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DOE Chief Sees More Mergers, Partnerships in Power Arena

Secretary of Energy Samuel Bodman last Tuesday said he expects to see "more mergers and partnerships among power providers that are driven by strong business rationales and that do not depend necessarily on geographic proximity."

But some power industry officials see choppy waters ahead when it comes to the environment for merger and acquisition (M&A) activity in the sector. Exelon Corp. CEO John Rowe recently said that the U.S. is entering "an era when mergers are going to be more difficult again" and will "only be easy in places where there's a very troubled utility" (see NGI, June 5).

Meanwhile, speaking before a Washington, DC, event sponsored by the Community Power Alliance and the Energy Daily, Bodman also said that he remains "quite optimistic" that mandatory electric reliability standards will be in place early next year.

FERC is working to implement mandatory, enforceable electric reliability standards as called for by the Energy Policy Act of 2005. FERC earlier this year issued Order 672, a final rule on the certification of an electric reliability organization (ERO), and the North American Electric Reliability Council (NERC) filed an application to be certified as the ERO in April.

The Commission on July 6 will hold a technical conference to consider NERC's application and FERC staff's recent assessment of the proposed mandatory reliability standards submitted by NERC.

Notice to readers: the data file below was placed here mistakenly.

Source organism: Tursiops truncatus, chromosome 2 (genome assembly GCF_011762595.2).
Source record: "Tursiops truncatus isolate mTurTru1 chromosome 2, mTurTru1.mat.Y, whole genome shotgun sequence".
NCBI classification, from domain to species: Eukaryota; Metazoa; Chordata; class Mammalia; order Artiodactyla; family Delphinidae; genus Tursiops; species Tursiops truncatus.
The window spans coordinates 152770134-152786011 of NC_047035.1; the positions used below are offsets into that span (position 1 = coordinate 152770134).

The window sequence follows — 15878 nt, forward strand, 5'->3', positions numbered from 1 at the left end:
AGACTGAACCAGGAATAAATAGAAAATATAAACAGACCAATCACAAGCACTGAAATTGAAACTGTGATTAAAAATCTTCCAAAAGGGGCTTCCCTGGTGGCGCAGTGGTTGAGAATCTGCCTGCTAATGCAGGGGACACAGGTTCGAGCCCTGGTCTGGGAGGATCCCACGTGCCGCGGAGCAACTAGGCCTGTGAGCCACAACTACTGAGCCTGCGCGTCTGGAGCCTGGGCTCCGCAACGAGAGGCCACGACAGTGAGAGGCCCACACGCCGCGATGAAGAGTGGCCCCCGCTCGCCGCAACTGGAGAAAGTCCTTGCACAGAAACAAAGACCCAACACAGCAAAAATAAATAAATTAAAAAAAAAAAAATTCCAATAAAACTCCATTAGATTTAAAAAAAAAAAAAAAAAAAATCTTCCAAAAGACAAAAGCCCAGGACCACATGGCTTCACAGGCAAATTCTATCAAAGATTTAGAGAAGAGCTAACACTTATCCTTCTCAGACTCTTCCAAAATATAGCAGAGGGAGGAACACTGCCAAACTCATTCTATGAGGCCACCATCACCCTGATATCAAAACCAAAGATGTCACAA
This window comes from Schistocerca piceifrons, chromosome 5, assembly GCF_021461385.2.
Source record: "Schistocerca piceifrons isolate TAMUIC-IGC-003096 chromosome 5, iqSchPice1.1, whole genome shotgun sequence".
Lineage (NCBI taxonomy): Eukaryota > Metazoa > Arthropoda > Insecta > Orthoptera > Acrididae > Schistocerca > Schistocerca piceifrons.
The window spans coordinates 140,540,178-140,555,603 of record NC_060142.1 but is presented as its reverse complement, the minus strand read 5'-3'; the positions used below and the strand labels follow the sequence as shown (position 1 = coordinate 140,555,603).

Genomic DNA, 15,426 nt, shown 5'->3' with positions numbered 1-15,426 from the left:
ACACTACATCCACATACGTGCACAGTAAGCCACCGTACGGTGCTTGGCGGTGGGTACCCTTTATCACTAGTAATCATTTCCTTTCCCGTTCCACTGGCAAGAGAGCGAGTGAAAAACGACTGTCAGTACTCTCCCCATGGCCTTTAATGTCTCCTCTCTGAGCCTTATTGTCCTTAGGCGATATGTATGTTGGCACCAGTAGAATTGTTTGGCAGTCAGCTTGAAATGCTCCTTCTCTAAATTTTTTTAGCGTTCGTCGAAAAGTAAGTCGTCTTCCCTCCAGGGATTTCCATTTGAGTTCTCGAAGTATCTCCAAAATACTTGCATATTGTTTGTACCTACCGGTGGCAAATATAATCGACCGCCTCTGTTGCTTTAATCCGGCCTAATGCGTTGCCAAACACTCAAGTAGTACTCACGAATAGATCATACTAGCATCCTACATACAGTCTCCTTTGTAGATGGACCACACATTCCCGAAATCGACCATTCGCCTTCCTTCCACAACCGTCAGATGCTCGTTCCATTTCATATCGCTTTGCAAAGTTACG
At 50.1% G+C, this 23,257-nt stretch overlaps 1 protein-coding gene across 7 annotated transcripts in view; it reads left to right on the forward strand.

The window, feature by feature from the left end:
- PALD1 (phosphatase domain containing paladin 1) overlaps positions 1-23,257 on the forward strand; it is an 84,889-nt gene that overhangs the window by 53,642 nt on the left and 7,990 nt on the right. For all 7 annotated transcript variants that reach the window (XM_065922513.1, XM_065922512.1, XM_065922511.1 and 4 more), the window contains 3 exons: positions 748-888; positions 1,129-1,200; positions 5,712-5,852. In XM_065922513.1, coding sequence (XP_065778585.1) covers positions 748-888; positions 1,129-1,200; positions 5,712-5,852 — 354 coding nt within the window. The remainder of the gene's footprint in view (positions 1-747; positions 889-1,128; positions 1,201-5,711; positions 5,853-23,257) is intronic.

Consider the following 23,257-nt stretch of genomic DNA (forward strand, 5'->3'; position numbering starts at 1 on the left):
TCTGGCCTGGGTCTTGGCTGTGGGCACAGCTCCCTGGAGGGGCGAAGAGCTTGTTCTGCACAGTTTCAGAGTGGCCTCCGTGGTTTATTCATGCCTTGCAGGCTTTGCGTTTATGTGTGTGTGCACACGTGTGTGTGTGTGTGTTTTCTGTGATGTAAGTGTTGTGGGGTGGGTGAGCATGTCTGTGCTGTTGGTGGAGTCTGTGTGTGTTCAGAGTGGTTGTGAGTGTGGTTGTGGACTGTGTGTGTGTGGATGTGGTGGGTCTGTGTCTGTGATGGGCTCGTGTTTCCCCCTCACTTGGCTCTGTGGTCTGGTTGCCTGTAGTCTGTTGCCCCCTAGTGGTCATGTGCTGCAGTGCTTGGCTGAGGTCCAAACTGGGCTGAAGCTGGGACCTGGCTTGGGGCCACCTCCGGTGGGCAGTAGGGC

Addressing the issue of nuclear power, Bodman said that it's "hard for me to believe" that the U.S. will not see at least six nuclear power plants built in the U.S. over the next decade. "I think you'll see those six plants built and operating by the year 2015," Bodman said.

"Having said that, we don't need six plants. We need 16, or 26 or 56 plants. We need a lot of nuclear energy in this country..."

During the Q&A portion of the event, Bodman was asked to comment on the state of power competition in the U.S. He said that electricity deregulation "has had its ups and downs," adding that there are "issues that will have to be worked out in individual states and individual communities."

The DOE secretary said that it is "clear that we don't have a situation where one solution fits everything. Our electricity transmission and delivery system has developed over the years in a fashion that varies widely over our country. Therefore, trying to give a blanket answer, I think, is well nigh impossible."

"I will say that I think that we see some very good successes from the deregulatory effort and we see some areas where we clearly have problems. I think the issues really remain of trying to determine what is fair to both the investors who support the electric utilities on the one hand, as well as their customers. That's going to vary, according to whatever the situation is."

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